This is the promise that NFL FanVision offers to a seasoned fan. At first glance, the device--a dedicated ruggedized handheld with a 4.3-inch screen formerly used at Nascar events--looks like a castoff from the early '00s, some idea of a personal media player from the early age of iPods. Purportedly waterproof (though we didn't test it) and boasting a 6-hour battery life for streaming, it's a bit too big to pocket and hangs from a lanyard around one's neck. Sure, it's not nearly as elegant as an iPhone. What it does, however, bears consideration. A live TV feed of the current game (plus audio commentary), multiple viewing angles, instant multi-angle replay after every play, plus live video of other games around the league, the NFL Red Zone channel, and stats...it's compelling for a hard-core fan.
How it works Others might ask, why not just watch the real live game in front of you? That's a valid point, but not for me. I'm a New York Jets fan, and my dad has been one for 45 years. We know the players, and we like to know what's happening down to the fine details. FanVision's audio commentary and stats offer more than what's given via the minimalist PA system and the infrequently updated HD megascreens. And instant replay, the killer app for the home user, is offered up at the press of a button.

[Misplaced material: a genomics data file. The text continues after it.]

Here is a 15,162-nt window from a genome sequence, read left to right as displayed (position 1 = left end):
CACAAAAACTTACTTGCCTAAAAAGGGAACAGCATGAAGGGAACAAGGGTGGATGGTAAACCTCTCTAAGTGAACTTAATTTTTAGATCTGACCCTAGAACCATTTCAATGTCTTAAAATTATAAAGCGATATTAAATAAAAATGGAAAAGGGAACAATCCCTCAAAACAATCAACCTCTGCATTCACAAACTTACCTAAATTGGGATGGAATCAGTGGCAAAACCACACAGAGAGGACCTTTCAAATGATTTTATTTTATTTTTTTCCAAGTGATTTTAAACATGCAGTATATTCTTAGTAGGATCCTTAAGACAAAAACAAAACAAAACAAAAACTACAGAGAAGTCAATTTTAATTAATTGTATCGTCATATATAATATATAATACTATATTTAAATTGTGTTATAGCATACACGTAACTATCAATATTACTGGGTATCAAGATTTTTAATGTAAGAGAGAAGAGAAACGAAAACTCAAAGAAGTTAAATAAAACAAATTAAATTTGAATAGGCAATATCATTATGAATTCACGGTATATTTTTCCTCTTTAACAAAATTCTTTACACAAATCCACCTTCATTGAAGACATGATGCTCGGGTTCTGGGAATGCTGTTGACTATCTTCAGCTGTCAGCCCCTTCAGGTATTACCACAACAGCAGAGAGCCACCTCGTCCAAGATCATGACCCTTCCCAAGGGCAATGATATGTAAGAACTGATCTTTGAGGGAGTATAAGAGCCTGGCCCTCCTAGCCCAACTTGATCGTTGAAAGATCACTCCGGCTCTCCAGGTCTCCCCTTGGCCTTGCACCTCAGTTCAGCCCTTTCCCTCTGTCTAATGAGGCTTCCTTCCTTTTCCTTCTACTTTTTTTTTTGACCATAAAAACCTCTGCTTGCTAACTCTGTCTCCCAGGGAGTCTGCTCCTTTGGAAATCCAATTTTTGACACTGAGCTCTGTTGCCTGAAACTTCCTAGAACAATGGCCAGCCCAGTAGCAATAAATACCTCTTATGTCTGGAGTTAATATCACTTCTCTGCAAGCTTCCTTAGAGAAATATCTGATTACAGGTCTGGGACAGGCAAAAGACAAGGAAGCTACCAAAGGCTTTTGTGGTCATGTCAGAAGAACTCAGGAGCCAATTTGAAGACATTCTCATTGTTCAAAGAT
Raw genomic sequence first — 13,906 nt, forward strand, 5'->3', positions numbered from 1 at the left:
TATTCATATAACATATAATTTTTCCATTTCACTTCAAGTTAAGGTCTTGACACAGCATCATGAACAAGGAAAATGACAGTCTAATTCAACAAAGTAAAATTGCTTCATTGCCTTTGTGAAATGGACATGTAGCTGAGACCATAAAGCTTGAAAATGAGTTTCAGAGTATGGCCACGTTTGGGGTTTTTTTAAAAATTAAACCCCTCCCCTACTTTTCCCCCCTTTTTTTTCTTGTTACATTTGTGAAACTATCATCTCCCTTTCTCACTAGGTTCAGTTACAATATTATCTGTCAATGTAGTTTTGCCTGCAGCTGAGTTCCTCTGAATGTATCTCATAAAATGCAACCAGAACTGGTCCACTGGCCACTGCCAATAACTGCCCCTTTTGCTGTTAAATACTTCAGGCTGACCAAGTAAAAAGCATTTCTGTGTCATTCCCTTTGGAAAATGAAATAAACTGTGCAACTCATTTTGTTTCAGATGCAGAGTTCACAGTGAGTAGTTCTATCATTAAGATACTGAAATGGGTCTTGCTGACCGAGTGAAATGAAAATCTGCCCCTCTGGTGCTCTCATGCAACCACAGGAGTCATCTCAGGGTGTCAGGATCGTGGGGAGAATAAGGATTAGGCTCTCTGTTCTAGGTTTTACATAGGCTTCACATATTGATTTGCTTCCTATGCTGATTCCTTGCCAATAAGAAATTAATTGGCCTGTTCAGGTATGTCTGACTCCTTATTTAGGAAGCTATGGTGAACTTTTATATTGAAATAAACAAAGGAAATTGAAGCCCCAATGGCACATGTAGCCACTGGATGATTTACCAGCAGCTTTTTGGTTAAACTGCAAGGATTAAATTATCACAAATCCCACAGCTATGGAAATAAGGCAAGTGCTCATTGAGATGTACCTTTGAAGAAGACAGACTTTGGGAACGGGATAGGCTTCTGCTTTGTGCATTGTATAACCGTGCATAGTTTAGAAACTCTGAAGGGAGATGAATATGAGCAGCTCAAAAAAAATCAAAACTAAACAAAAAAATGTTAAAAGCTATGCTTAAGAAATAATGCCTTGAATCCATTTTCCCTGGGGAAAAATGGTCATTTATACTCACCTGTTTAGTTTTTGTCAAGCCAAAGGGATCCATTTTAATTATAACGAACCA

Even better, FanVision seems to be set up to be overload-proof. FanVision works via a dedicated local UHF channel that's licensed to broadcast in the stadium and the parking lot area. The device is really a higher-tech TV, one that can receive up to 10 channels of digitally compressed video and stat data and cache highlight videos for replays. Once booted up via a small power button, the device locates the nearby broadcast tower and downloads team-specific data and channel programming. After a few minutes of initialization, the device is up and running. By avoiding Wi-Fi or 3G, FanVision's broadcast concept shouldn't suffer from slowdown.
It all sounds great on paper, but we wanted to test it for ourselves.… Read more
For the last several years, every time the Sonos PR team meets with us to talk about its new products, we ask when the black version is coming. It's become sort of a running joke, so much so that I like to think we had a little something to do with the company's decision to finally put out a black-colored product after years off sticking to white.